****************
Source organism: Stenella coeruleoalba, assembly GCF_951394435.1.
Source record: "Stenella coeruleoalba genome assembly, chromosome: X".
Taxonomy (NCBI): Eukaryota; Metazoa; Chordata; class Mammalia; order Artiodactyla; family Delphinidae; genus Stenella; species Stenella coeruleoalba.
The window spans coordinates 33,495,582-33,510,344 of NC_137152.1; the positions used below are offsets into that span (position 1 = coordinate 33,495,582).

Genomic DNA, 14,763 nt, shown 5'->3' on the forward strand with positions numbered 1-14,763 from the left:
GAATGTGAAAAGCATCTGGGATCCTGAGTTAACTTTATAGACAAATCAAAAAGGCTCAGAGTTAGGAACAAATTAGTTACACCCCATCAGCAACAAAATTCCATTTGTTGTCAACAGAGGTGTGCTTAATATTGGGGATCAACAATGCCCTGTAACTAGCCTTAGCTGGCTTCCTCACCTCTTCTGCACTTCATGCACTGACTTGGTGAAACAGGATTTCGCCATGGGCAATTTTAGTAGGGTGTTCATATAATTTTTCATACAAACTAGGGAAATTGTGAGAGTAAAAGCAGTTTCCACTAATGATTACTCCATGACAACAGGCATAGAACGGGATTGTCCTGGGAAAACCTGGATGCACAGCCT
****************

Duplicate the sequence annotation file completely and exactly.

Source organism: Stenella coeruleoalba, assembly GCF_951394435.1.
Source record: "Stenella coeruleoalba genome assembly, chromosome: X".
Taxonomy (NCBI): Eukaryota; Metazoa; Chordata; class Mammalia; order Artiodactyla; family Delphinidae; genus Stenella; species Stenella coeruleoalba.
The window spans coordinates 33,495,582-33,510,344 of NC_137152.1; the positions used below are offsets into that span (position 1 = coordinate 33,495,582).

Genomic DNA, 14,763 nt, shown 5'->3' on the forward strand with positions numbered 1-14,763 from the left:
GAATGTGAAAAGCATCTGGGATCCTGAGTTAACTTTATAGACAAATCAAAAAGGCTCAGAGTTAGGAACAAATTAGTTACACCCCATCAGCAACAAAATTCCATTTGTTGTCAACAGAGGTGTGCTTAATATTGGGGATCAACAATGCCCTGTAACTAGCCTTAGCTGGCTTCCTCACCTCTTCTGCACTTCATGCACTGACTTGGTGAAACAGGATTTCGCCATGGGCAATTTTAGTAGGGTGTTCATATAATTTTTCATACAAACTAGGGAAATTGTGAGAGTAAAAGCAGTTTCCACTAATGATTACTCCATGACAACAGGCATAGAACGGGATTGTCCTGGGAAAACCTGGATGCACAGCCT